Hey Amazon, it’s time to socialize the Kindle

Image by MARQUINAM via Flickr

Over the last few months, I’ve been doing a lot of reading, mostly on my Amazon Kindle.  I think it’s a great device in its current form, an will no doubt get better with the refresh that’s due out next week.  As an electronic book reader, the Kindle is definitely the leader of the pack.  All of the launch time reviews correctly stated that there is no eye strain, and I often forget that I’m using an electronic device (that’s a good thing).  Having multiple books in one compact device makes it possible to jumble my reading interests, without adding bulk to my backpack (I usually read 2-3 books at once, and often move between a business book, fiction, and/or current events stuff).  An added benefit for Amazon is that I’ve ended up buying books, literally, as they were mentioned in a meeting or on a TV show.  That’s another part of the puzzle that Amazon got right, a low friction transaction.  The first generation Kindle defined a market, in many ways, like the first generation iPod did.  And, based on the early, leaked photographs of the Gen.2 model, it looks like Amazon will address some of the awkward design elements of the initial offering.  While most of the coverage on Monday will be focused on the hardware, I’ll be really interested learning what Jeff Bezos and Co. have in store for the software part of the Kindle upgrade.

Reading has always been about community
I’ve found that I learn a whole lot more about a book’s meaning if I can share my thoughts and ideas with others.  I’m not really into book clubs, but Amazon does have a unique opportunity to extend the reading experience into a community experience with the Kindle.  The current generation software of the Kindle allows me to electronically annotate excerpts.  Sometimes I simply highlight interesting passages that I want to go back to, other times I’ll add a note that serves as a reminder to dig deeper into an area or ask another question.  Given the Kindle’s wispernet wireless connection, wouldn’t it make sense to connect those notes about books to a larger community?  I’m just wrapping up David Sanger’s The Inheritance, and I’ve got a ton of notes and comments that I’d love to share with other readers.  Shouldn’t each Kindle book have a ‘community’ wrapped around it?  In the case Sanger’s book, which is related to current events, the author could engage in that community and extend usefulness of his book.  For readers, instead of static reviews of a book on Amazon’s website, we’d have a dynamic community to share ideas with, argue or get deeper insight from the author.  I understand that Amazon doesn’t want the Kindle to become a ‘free’ way to connect to the internet, but wispernet could feed my notes and highlighted sections to a section of the book’s page online, and then I could continue the conversation via my computer connection.  This is one feature I’m really hoping Amazon announces on Monday…and they allow us first generation Kindle users to upgrade our software to enable this community.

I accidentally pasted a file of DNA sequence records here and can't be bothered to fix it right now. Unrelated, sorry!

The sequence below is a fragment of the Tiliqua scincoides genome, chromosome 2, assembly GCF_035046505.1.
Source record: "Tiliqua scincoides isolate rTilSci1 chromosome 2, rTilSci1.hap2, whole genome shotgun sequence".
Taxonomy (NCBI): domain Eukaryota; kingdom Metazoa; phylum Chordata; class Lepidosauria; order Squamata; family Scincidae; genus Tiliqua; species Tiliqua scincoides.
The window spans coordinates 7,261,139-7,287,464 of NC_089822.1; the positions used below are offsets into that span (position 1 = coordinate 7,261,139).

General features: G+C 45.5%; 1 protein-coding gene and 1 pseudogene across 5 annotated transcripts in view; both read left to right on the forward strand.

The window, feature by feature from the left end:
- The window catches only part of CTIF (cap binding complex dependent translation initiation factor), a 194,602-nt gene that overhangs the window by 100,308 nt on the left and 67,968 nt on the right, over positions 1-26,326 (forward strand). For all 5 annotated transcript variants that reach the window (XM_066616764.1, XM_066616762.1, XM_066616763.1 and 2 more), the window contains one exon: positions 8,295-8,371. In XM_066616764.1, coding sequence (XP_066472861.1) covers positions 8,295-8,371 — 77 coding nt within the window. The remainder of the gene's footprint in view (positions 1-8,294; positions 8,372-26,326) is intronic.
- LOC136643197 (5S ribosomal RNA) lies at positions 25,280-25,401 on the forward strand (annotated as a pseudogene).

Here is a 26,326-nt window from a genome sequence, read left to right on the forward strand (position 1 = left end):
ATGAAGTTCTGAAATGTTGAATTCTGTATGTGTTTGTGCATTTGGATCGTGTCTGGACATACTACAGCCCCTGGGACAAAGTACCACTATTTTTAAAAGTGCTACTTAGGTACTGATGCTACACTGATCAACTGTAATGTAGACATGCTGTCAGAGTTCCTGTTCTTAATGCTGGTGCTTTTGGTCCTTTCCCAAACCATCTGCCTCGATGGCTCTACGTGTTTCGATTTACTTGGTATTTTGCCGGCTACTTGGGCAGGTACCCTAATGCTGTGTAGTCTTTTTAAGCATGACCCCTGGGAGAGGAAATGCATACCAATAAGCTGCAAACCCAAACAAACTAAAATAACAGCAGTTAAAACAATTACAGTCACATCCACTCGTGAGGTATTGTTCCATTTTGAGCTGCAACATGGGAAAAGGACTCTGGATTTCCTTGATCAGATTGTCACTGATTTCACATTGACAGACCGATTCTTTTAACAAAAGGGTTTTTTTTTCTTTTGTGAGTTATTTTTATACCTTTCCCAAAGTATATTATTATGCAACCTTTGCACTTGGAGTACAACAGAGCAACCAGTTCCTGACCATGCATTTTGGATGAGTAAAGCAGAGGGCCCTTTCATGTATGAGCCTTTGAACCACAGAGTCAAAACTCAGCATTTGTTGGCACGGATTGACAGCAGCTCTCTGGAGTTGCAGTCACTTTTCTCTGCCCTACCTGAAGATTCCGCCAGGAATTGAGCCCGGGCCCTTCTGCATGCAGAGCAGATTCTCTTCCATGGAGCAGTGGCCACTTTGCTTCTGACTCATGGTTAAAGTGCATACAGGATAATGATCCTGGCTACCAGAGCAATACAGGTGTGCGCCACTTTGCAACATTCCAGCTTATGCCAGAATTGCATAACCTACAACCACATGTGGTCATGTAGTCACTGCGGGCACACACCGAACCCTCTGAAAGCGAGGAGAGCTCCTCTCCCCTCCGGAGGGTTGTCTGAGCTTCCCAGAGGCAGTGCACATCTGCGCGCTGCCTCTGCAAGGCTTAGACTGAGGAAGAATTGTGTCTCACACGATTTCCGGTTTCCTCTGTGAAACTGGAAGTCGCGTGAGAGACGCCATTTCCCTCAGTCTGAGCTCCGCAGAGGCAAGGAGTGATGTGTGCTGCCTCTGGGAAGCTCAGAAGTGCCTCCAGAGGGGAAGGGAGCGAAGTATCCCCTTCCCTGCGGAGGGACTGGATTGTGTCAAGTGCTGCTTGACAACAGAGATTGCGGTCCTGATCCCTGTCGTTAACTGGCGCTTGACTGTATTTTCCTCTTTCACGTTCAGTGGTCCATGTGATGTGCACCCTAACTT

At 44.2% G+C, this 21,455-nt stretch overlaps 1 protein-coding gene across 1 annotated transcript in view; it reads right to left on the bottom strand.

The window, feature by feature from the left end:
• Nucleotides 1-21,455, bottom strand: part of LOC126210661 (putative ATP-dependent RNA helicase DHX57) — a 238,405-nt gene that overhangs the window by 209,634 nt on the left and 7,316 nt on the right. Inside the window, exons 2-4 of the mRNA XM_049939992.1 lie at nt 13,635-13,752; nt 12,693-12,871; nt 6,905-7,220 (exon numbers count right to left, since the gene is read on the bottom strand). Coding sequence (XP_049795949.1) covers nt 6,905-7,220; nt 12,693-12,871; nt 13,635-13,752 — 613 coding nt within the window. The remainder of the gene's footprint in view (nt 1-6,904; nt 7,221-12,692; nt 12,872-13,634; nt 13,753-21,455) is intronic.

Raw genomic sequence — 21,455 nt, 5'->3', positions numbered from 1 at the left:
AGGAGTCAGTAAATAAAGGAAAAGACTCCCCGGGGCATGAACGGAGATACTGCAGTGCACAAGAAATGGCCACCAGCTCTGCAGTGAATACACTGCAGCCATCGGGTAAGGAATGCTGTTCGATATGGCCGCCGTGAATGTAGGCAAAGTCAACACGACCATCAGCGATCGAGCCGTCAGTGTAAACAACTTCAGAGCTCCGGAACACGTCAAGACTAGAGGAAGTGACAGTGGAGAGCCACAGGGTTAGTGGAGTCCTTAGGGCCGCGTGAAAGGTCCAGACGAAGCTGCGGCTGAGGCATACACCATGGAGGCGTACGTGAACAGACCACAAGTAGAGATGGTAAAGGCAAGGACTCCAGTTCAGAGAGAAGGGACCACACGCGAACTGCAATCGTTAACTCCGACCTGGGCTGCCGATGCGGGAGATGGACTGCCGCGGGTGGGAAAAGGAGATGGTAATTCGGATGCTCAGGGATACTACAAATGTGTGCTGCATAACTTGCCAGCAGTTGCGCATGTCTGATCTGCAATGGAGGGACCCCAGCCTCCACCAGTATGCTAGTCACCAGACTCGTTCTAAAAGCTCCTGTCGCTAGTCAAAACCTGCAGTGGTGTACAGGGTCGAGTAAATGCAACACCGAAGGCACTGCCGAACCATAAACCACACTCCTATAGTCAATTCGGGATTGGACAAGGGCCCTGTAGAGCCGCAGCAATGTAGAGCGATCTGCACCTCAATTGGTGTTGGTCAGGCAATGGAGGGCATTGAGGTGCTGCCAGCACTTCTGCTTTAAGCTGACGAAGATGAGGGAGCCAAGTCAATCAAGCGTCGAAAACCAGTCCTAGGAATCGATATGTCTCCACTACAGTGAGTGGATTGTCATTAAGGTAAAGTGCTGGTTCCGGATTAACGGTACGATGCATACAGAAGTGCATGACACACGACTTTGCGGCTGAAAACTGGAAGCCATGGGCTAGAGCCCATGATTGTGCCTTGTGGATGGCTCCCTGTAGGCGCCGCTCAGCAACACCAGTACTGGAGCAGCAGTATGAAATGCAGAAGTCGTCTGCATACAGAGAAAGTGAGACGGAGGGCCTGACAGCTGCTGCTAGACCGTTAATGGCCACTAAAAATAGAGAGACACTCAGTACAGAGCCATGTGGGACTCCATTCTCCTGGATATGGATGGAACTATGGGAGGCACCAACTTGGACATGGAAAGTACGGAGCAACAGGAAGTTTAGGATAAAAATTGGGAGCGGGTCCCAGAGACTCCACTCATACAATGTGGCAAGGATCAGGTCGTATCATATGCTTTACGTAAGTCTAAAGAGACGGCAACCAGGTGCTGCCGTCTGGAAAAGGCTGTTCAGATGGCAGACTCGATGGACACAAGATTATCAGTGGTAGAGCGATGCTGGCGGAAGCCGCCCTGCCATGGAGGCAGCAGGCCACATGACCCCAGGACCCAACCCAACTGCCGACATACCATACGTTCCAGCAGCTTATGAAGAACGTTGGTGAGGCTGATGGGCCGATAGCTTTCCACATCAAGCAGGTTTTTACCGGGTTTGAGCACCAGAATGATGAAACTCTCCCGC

Books are meant to be shared
The beauty of a physical book is that it can be shared, resold, or passed along to just about anybody without much difficulty.  As DRM slowly slips away in the music business, Amazon needs to define a reasonable model to- at minimum – resell books that I no longer want.  I believe there is a compelling reason for publishers to want a resale market to exist as well.  Unlike the aftermarket for traditional books, a market mechanism could be setup whereby publishers would get additional royalties for a resold book.  Amazon would benefit as a clearinghouse, and it would also drop another barrier for me (or anyone) to buy some ‘one-time use’ books.  For example, I’ve been hesitant to spend a lot on fiction on my Kindle.  Maybe it’s just me, but most fiction I’ll read once, and then pass it along to someone, or resell it (sometimes on Amazon’s website).  If I knew that there were a reliable aftermarket where I could resell these books, I’d be willing to buy them more often.